Everything above kilo (1,000) is expressed with a capital letter so Mb and Gb; mb is millibytes (one thousandth of a byte) - Guardian correction
FINNISH PHONE MAKER Nokia's Maps application called Here is now available to download on the Apple Iphone and Ipad.
Nokia unveiled its Google Maps challenger at an event in the US last week where it touted Here as one of the key features of its Windows Phone 8 handsets. However, the Finnish firm also announced plans to bring Here to IOS in a bid to save Idevice users from the misery of using Apple's home-grown Maps application.
The app, which is now available to download for free from the Itunes Store, trumps Apple Maps with its ability to offer live traffic information, voice-guided walking navigation and the ability to give public transport directions.
Nokia explained, "Here Maps helps you feel like a local anywhere you go. See where you are, search and discover nearby places, and get a feel for the place.
"Collect places to remember or for later discovery. Explore new destinations and know instantly how to get there on foot, by car or on public transport. Here Maps is based on the world-class Navteq mapping data used in 90 [percent] of in-car navigation systems in the world."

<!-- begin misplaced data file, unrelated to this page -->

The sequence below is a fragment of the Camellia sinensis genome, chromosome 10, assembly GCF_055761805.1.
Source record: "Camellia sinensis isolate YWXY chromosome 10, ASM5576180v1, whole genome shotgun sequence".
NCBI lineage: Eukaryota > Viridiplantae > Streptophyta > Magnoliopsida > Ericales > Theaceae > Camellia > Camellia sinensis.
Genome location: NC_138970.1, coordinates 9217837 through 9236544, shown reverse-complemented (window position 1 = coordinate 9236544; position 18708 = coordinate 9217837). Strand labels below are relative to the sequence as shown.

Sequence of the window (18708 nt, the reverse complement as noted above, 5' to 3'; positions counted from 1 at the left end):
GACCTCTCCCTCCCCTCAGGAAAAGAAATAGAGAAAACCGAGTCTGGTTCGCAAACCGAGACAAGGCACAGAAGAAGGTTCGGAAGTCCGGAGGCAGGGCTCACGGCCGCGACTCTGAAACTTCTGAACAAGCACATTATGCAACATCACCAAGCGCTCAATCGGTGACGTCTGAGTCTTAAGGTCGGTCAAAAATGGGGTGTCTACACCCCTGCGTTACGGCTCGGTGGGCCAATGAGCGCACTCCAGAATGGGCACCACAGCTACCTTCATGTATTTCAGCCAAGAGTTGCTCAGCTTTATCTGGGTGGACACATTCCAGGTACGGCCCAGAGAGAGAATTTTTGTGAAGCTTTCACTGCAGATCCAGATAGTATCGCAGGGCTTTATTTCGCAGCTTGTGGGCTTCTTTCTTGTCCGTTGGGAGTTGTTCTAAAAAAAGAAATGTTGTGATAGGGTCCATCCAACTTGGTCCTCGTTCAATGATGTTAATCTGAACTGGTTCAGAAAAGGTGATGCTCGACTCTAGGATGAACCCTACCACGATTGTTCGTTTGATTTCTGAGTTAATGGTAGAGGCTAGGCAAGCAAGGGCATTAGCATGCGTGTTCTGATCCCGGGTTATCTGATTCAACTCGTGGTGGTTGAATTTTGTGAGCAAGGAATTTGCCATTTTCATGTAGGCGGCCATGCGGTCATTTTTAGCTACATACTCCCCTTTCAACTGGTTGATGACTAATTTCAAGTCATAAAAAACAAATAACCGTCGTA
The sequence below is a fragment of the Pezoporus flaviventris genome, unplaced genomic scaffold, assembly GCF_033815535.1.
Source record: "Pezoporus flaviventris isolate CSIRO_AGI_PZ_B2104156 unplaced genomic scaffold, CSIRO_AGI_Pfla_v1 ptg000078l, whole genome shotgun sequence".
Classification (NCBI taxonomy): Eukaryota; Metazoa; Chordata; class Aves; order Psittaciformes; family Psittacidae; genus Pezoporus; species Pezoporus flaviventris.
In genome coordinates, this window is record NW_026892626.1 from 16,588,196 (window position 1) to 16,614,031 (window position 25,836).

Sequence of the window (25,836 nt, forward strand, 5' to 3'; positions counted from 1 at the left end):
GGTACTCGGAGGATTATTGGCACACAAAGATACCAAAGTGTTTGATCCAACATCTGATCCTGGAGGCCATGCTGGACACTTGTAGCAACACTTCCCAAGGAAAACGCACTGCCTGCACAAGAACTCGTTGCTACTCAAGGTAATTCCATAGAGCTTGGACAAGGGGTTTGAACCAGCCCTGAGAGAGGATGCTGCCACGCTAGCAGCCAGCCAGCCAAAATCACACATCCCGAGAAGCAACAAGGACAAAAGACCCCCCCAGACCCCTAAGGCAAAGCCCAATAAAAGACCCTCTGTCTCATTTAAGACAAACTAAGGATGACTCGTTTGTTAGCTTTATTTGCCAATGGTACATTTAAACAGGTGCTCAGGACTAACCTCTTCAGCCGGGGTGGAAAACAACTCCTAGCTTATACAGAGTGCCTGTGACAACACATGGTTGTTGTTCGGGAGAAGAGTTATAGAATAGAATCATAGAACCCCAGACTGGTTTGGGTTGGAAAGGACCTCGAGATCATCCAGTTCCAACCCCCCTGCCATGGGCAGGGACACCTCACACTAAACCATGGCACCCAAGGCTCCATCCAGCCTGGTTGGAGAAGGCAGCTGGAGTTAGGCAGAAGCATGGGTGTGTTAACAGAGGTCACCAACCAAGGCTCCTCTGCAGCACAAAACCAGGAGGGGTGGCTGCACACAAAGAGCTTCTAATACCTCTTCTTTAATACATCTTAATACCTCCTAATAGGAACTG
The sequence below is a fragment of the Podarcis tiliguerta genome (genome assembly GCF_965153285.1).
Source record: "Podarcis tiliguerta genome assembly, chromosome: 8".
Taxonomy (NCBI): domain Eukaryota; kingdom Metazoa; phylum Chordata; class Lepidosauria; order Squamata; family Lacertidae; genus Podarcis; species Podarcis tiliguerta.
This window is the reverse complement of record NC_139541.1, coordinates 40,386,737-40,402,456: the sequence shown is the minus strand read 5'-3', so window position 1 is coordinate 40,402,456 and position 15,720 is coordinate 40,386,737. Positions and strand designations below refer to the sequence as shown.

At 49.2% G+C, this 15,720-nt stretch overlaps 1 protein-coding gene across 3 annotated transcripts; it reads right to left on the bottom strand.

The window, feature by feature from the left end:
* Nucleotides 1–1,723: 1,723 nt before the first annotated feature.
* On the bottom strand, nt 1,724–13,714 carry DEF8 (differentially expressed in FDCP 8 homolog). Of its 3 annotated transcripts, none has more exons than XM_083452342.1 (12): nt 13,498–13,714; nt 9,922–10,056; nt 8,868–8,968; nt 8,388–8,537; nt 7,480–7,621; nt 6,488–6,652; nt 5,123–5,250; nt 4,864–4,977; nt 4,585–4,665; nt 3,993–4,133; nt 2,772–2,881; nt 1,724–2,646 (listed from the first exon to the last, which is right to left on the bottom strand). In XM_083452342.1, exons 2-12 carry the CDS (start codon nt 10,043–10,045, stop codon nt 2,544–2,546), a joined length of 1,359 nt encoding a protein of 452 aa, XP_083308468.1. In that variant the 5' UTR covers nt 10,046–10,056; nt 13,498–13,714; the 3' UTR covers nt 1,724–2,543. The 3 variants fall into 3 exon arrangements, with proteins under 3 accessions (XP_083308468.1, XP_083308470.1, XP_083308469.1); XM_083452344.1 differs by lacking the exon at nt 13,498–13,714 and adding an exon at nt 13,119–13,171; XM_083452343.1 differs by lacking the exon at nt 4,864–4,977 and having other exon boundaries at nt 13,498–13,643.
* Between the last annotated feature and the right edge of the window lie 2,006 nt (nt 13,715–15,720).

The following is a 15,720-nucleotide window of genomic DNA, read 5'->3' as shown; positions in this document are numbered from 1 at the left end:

It might have been in the Itunes Store for little more than a few minutes, but it's already received good reviews from those frustrated with Apple Maps. One user says, "Amazing, just like Google Maps. 100 times better than Apple Maps," which will no doubt leave the Finnish phone giant feeling pretty smug.
If you're not so keen on Nokia's Here Maps, Google Maps is set to arrive on IOS any day now. A Google insider last week revealed that the firm was just putting the "finishing touches on the app" before submitting it to the Itunes App Store. µ
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